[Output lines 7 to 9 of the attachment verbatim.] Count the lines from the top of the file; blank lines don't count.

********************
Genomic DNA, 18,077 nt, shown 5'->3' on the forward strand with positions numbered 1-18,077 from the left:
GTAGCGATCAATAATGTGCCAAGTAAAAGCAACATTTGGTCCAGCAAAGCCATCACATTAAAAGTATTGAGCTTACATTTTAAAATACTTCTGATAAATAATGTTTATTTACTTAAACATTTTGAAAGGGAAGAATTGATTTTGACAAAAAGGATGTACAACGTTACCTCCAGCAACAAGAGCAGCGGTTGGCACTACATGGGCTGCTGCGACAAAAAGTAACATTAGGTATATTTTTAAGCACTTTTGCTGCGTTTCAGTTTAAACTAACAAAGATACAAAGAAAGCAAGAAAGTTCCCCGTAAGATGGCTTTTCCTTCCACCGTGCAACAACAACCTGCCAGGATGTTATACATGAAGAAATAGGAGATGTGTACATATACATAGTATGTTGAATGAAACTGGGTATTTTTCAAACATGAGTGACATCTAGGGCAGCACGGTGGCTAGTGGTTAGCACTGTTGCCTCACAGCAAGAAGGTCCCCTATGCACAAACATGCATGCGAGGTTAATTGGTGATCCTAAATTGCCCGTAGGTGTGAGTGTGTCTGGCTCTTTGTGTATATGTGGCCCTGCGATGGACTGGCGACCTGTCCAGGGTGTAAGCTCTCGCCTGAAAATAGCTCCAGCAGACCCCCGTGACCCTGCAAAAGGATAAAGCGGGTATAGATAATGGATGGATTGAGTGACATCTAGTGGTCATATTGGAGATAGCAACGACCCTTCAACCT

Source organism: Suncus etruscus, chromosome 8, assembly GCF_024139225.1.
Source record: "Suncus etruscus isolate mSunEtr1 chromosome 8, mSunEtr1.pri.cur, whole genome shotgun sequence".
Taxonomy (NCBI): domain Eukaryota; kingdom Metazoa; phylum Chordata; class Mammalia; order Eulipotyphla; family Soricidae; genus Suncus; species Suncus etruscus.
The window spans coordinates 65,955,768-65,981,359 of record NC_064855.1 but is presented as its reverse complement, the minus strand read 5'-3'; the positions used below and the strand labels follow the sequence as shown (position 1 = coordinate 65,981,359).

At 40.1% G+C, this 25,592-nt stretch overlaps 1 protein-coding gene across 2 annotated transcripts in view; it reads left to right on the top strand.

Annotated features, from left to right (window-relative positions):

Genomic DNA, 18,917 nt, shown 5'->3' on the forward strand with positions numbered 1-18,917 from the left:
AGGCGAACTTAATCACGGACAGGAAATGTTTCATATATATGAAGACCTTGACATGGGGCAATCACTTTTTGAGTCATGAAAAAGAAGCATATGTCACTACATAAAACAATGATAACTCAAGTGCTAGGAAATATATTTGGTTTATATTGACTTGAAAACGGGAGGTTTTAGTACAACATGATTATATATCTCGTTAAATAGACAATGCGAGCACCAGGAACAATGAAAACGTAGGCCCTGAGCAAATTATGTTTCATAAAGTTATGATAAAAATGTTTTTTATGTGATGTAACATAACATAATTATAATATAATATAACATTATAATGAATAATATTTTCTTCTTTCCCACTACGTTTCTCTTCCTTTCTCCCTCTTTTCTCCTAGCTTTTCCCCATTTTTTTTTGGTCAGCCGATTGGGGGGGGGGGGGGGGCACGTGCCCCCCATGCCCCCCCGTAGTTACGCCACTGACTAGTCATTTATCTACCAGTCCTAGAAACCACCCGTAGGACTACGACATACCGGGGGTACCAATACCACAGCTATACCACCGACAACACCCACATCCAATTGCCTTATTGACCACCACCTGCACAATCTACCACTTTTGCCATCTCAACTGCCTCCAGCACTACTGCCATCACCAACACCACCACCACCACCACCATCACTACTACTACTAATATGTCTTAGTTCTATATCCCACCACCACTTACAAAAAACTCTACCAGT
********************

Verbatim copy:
At 40.1% G+C, this 25,592-nt stretch overlaps 1 protein-coding gene across 2 annotated transcripts in view; it reads left to right on the top strand.

Annotated features, from left to right (window-relative positions):

Genomic DNA, 18,917 nt, shown 5'->3' on the forward strand with positions numbered 1-18,917 from the left: